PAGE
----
Lincoln's large-cap growth approach has trailed the Russell 1000 Growth index, from the quarter to the 10 years ended Sept. 30, according to Pensions & Investments Performance Evaluation Report. The gap did narrow, however, for the quarter and year to date.
Within the newly separate equity business, the focus for some years will be on "getting improved market returns and re-establishing our record in the institutional market. Now is the time for execution. We have the team and the tools in place to do this," said Mr. Fowler.
"We have a sufficient client base to survive going forward if we have a reasonably normal market environment. We've seen moderate improvement in performance this year, tracking closer to the benchmarks, and we are extremely well-positioned for a more constructive market environment," Mr. Fowler said.
"From a fixed-income standpoint, (ownership by Lehman Brothers) is a home run. We're ecstatic," said Mr. Knee.
Lehman a good fit
Being owned by Lehman is a plus as Lehman's well-respected bond indexes has made it a household name, Mr. Knee said. In addition, its global broker distribution network will increase Lincoln Capital's asset-gathering potential, he said.
As for compensation, "we've retained the incentives of private ownership through receiving compensation based on the unit's profitability four or five years down the line," Mr. Knee said. Key employees will also haveequity in the firm.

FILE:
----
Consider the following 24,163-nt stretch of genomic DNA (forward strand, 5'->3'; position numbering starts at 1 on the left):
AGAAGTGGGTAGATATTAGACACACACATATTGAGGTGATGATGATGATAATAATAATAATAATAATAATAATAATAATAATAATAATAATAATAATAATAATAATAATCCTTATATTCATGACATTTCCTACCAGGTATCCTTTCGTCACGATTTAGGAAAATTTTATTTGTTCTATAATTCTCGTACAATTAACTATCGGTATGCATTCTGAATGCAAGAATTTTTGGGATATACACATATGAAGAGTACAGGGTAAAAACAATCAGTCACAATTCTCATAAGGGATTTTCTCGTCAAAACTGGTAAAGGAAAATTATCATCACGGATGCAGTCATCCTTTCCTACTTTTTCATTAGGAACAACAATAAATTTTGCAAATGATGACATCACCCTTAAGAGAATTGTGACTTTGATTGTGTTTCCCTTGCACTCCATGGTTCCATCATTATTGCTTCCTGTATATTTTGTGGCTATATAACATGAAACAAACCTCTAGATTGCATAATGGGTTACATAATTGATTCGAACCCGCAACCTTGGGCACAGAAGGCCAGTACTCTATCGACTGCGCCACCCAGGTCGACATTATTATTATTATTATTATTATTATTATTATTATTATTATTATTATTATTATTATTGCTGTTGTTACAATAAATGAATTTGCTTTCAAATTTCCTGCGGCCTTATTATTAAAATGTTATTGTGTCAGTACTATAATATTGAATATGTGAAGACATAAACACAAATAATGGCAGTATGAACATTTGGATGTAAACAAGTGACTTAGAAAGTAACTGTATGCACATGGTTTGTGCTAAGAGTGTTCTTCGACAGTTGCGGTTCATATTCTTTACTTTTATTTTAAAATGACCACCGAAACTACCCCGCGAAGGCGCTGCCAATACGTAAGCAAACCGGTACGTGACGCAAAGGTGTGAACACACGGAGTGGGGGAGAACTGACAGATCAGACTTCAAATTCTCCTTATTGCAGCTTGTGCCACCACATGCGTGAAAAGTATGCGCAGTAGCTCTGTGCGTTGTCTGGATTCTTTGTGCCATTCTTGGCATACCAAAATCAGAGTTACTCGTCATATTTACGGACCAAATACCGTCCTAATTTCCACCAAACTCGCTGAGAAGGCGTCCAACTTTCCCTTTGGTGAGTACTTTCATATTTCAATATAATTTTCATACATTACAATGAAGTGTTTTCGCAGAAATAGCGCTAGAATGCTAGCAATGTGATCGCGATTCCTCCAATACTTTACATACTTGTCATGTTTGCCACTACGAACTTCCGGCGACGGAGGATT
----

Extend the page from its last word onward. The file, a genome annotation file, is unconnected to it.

Lehman's strong fixed-income research capabilities will be helpful to Lincoln's bond managers, whose performance in the difficult bond market of 2002 has been good, Mr. Knee said. "We avoided all the bond blowups by good credit work and through diversification, but having access to Lehman's research will be a great resource," he said.
Lincoln Capital's active fixed-income separate account composite outperformed the Salomon Brothers Broad bond index for the one-, three-, five- and 10-year periods ended Sept. 30, according to PIPER. For the third quarter, Lincoln was in the sixth decile among peer funds in the PIPER universe.
Client reaction to the sale of the bond unit has been "unanimously positive," Mr. Knee said.
Ariel Capital Management Inc., Chicago, which uses Lincoln Capital as a subadviser for a $234 million core bond fund and a fairly new $12 million large-cap growth equity fund, has "redoubled our due diligence efforts, as we do whenever there is a change with a subadviser we use," said Mellody Hobson, president.
"We have been assured that the people (on the bond side) will remain in place and there will be no change in the investment process. That's what we care about - people and process," she said. Ariel remains equally comfortable with the establishment of a separate equity company and will not be terminating either part of Lincoln for the foreseeable future, Ms. Hobson said.
Ryan Ball, associate consultant and director of fixed-income research at Stratford Advisory Group Inc., Chicago, who used to work at Lincoln Capital, said the purchase of the bond business by Lehman is an "initial positive, as it clears up some of the uncertainty there and gives the bond team more resources."
"Lehman is a reputable organization, but we always take a wait-and-see attitude with these organizational changes," Mr. Ball said. "It takes a little time for these things to shake out, and sometimes what an owner says at the beginning changes."